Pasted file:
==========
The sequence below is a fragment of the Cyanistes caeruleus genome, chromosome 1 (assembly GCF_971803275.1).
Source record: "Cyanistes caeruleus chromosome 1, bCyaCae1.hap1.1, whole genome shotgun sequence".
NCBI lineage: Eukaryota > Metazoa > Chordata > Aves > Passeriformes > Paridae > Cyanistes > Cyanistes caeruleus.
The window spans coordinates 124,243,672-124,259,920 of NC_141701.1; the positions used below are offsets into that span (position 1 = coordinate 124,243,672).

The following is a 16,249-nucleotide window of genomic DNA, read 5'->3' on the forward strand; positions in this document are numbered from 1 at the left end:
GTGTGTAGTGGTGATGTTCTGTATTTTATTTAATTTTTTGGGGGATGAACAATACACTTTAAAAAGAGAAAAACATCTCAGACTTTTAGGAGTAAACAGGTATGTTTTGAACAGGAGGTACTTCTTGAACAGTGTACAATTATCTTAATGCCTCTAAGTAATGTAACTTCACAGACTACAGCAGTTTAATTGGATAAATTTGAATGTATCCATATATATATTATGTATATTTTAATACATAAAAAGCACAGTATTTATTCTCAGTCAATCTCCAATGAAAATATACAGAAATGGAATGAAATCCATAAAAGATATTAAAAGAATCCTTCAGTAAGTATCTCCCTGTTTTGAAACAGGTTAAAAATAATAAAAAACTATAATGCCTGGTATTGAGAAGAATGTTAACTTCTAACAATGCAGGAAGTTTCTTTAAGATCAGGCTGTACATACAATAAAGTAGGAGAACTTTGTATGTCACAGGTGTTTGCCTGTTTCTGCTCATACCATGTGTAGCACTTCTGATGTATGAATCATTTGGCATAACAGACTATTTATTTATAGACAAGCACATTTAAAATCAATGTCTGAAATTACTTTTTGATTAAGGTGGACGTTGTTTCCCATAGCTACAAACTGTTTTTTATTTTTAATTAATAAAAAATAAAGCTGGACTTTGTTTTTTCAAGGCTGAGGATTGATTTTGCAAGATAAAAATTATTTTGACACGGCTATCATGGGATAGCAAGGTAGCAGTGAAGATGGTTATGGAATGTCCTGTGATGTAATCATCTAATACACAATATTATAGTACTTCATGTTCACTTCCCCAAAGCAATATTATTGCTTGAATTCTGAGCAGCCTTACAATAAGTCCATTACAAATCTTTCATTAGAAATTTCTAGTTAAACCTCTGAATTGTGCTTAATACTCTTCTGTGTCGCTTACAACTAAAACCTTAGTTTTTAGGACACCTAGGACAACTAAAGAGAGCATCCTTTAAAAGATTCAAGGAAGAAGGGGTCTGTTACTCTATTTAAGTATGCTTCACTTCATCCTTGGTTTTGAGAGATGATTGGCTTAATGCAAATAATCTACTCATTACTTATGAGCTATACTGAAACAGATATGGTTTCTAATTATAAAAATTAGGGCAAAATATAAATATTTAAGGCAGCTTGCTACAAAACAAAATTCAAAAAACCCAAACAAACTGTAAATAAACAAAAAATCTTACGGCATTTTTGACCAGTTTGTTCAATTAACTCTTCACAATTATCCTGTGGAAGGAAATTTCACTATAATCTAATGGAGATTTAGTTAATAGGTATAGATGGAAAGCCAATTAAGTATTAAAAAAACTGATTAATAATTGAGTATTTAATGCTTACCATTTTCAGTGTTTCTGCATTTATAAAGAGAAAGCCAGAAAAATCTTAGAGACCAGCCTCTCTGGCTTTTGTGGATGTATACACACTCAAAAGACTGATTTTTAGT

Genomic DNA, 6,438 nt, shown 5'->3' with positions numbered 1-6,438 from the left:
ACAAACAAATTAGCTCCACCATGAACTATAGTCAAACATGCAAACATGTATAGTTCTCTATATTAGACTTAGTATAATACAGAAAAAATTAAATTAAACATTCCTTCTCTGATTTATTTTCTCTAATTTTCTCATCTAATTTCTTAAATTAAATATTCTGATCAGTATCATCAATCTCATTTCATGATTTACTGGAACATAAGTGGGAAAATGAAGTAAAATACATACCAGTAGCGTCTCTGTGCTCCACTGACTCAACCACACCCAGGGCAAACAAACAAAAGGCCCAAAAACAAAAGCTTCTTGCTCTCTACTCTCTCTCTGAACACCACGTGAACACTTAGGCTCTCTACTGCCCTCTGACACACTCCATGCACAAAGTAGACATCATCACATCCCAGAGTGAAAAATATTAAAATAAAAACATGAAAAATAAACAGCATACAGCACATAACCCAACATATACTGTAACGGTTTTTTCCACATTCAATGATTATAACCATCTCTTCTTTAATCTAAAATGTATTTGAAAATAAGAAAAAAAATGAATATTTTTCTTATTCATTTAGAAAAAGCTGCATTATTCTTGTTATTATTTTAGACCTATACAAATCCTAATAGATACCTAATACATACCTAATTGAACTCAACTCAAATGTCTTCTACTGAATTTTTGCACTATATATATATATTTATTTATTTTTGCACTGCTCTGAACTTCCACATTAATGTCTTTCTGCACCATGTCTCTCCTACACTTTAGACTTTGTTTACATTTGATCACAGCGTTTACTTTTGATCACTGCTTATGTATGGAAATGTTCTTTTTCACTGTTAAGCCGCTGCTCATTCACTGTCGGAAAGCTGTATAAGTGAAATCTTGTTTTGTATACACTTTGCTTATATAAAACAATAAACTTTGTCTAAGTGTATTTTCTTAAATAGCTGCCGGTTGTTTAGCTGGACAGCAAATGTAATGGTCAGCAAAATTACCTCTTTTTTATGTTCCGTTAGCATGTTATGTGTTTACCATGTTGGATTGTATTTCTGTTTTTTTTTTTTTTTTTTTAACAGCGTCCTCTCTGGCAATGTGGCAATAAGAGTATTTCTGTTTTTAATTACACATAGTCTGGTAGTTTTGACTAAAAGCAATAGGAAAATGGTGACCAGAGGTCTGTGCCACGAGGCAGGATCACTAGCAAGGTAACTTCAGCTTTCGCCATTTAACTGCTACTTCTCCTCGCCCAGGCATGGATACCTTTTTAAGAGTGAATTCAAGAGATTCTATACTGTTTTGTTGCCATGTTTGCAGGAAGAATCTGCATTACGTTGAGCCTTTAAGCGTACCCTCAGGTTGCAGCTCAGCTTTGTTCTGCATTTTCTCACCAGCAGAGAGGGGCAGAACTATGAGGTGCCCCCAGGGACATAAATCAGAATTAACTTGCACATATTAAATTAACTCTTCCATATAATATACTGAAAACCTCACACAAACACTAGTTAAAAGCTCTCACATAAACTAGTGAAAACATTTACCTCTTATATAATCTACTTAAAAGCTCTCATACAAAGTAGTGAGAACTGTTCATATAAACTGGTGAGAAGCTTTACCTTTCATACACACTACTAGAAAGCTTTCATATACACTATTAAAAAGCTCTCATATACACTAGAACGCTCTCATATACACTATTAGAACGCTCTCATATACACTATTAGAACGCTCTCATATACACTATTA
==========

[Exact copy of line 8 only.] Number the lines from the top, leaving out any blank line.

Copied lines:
ACAAACAAATTAGCTCCACCATGAACTATAGTCAAACATGCAAACATGTATAGTTCTCTATATTAGACTTAGTATAATACAGAAAAAATTAAATTAAACATTCCTTCTCTGATTTATTTTCTCTAATTTTCTCATCTAATTTCTTAAATTAAATATTCTGATCAGTATCATCAATCTCATTTCATGATTTACTGGAACATAAGTGGGAAAATGAAGTAAAATACATACCAGTAGCGTCTCTGTGCTCCACTGACTCAACCACACCCAGGGCAAACAAACAAAAGGCCCAAAAACAAAAGCTTCTTGCTCTCTACTCTCTCTCTGAACACCACGTGAACACTTAGGCTCTCTACTGCCCTCTGACACACTCCATGCACAAAGTAGACATCATCACATCCCAGAGTGAAAAATATTAAAATAAAAACATGAAAAATAAACAGCATACAGCACATAACCCAACATATACTGTAACGGTTTTTTCCACATTCAATGATTATAACCATCTCTTCTTTAATCTAAAATGTATTTGAAAATAAGAAAAAAAATGAATATTTTTCTTATTCATTTAGAAAAAGCTGCATTATTCTTGTTATTATTTTAGACCTATACAAATCCTAATAGATACCTAATACATACCTAATTGAACTCAACTCAAATGTCTTCTACTGAATTTTTGCACTATATATATATATTTATTTATTTTTGCACTGCTCTGAACTTCCACATTAATGTCTTTCTGCACCATGTCTCTCCTACACTTTAGACTTTGTTTACATTTGATCACAGCGTTTACTTTTGATCACTGCTTATGTATGGAAATGTTCTTTTTCACTGTTAAGCCGCTGCTCATTCACTGTCGGAAAGCTGTATAAGTGAAATCTTGTTTTGTATACACTTTGCTTATATAAAACAATAAACTTTGTCTAAGTGTATTTTCTTAAATAGCTGCCGGTTGTTTAGCTGGACAGCAAATGTAATGGTCAGCAAAATTACCTCTTTTTTATGTTCCGTTAGCATGTTATGTGTTTACCATGTTGGATTGTATTTCTGTTTTTTTTTTTTTTTTTTTAACAGCGTCCTCTCTGGCAATGTGGCAATAAGAGTATTTCTGTTTTTAATTACACATAGTCTGGTAGTTTTGACTAAAAGCAATAGGAAAATGGTGACCAGAGGTCTGTGCCACGAGGCAGGATCACTAGCAAGGTAACTTCAGCTTTCGCCATTTAACTGCTACTTCTCCTCGCCCAGGCATGGATACCTTTTTAAGAGTGAATTCAAGAGATTCTATACTGTTTTGTTGCCATGTTTGCAGGAAGAATCTGCATTACGTTGAGCCTTTAAGCGTACCCTCAGGTTGCAGCTCAGCTTTGTTCTGCATTTTCTCACCAGCAGAGAGGGGCAGAACTATGAGGTGCCCCCAGGGACATAAATCAGAATTAACTTGCACATATTAAATTAACTCTTCCATATAATATACTGAAAACCTCACACAAACACTAGTTAAAAGCTCTCACATAAACTAGTGAAAACATTTACCTCTTATATAATCTACTTAAAAGCTCTCATACAAAGTAGTGAGAACTGTTCATATAAACTGGTGAGAAGCTTTACCTTTCATACACACTACTAGAAAGCTTTCATATACACTATTAAAAAGCTCTCATATACACTAGAACGCTCTCATATACACTATTAGAACGCTCTCATATACACTATTAGAACGCTCTCATATACACTATTA